Every stakeholder in dental delivery system has different definitions and expectations regarding the outcome and result of root canal treatment. As a patient, you might be concerned about the function and esthetic of the endodontically treated tooth where as your dentist will judge the outcome of a root canal treatment based on the results of clinical and radiographic examinations.
What determines the success of root canal treatment?
Clinical examination and radiographic findings are the most common methods used to evaluate the outcome of a root canal treatment.
Clinical criteria for success:
-Â Â Â Â Â Â Â Â Â Absence of previous signs and symptoms (such as pain and swelling)
-Â Â Â Â Â Â Â Â Â Disappearance of sinus tract (communication between pathologic space and skin)
-Â Â Â Â Â Â Â Â Â The surrounding soft and hard tissues are intact
-Â Â Â Â Â Â Â Â Â No evidence of radiolucent lesion.
Histologic examination (microscopic study) is another method to evaluate outcome of root canal treatment but this method is not routinely used among dentists.
When should I schedule for an evaluation visit after my root canal treatment?
It is recommended that you should schedule an evaluation visit within 6 months. The root canal treatment is considered unsuccessful if the size of radiographic lesion remains unchanged or has increased after a year. European Society for Endodontology indicates that clinical and radiographic follow up should continue for 4 years.
What is the success rate for root canal treatment?
Root canal therapy is not always successful. It has been reported that the success rates for root canal therapies are between 80 to 90 percent. If failure of root canal treatment does occur, it is important for the dentist to understand the cause of failure so that he can decide upon the future management of the tooth. Most common reason of a failed root canal treatment is due to presence of microorganisms.
What can cause root canal treatment to fail?
The failure of root canal therapy can be due to:
Preoperative errors: Â Misdiagnose and incorrect treatment planning can cause failure of root canal treatment. Diagnosis should be based on: history and current signs and symptoms, radiographic evaluations and tests.
Operative errors: Failure of root canal treatment can be due to failure of the dentist to create a straight line access (root canals may be missed out, inadequate cleaning and shaping and obturation)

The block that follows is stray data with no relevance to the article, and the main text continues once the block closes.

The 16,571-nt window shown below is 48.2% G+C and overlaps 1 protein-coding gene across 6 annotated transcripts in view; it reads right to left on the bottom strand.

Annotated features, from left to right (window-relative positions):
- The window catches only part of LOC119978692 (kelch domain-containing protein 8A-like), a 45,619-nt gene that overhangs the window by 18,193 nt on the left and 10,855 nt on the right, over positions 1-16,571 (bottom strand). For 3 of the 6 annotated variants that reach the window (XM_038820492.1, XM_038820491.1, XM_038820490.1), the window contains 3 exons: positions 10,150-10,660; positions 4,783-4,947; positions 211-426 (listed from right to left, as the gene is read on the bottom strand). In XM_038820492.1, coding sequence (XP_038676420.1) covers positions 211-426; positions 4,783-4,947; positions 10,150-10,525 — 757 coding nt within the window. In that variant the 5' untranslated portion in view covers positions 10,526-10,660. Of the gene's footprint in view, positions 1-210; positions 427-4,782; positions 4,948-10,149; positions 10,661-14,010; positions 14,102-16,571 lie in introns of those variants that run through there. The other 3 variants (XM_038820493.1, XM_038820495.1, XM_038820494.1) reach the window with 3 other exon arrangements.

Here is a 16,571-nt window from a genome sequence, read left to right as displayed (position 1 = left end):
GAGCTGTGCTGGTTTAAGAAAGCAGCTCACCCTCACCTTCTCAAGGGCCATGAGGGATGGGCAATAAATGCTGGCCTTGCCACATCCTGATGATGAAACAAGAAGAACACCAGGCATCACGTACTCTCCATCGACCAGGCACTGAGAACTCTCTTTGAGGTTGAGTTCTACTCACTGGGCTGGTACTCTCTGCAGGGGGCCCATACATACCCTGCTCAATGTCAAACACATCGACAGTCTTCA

Quality of root canal filling: Â Overobturation of root filling can lead to inflammation of your tissues. Â Voids in a root canal filling indicate empty spaces which allow tissue fluid (source of nutrient for bacteria) to enter the root canal and cause reinfection of the system.
Coronal leakage : Failure of the dentist to provide a good coronal restoration after your root canal
What are the treatment options of for a failed root canal treatment?
-Â Â Â Â Â Â Â Â Â Retreatment â€“ Retreatment involves removing the obturation material inside your existing root canal and redoing the entire root canal process. Â However, endodontically treated tooth has been reported to have a success rate of 70%. Retreatment of endodontically treated tooth can be complicated by presence of obstruction such as root canal filling material.
-Â Â Â Â Â Â Â Â Â Endodontic surgery â€“ Surgery is performed in order to save the tooth. It is always considered as a last resort to save your tooth because it does not deal with the entry of microorganisms into your teeth.
-Â Â Â Â Â Â Â Â Â Intentional replantation and autoreplantation:
Intentional replantation is done by extracting the tooth and your dentist will perform root end surgery out of the toothâ€™s socket.
-Â Â Â Â Â Â Â Â Â Autoreplantation: Â Autoreplantation is done by transferring a tooth from one socket to another socket. Both procedures require careful management and case selection in order to have long term success.
-Â Â Â Â Â Â Â Â Â Extraction of the particular tooth without replacement is the cheapest option.
-Â Â Â Â Â Â Â Â Â Fixed partial denture. Dental bridges are good alternatives to replace missing tooth. However, they are prone to failure too if they are not well maintained. According to some surveys, small conventional bridges can last around 20-40 years where as larger conventional bridges can last for 10 to 30 years. Read for more information on the prognosis of dental bridges. http://www.intelligentdental.com/2011/04/09/how-long-do-dental-bridges-last/
-Â Â Â Â Â Â Â Â Â Single tooth implant. Â However they are expensive and the prognosis depends on several factors such as bone density and your periodontal condition. Success rate for single tooth implants have been reported between 76% and 100%.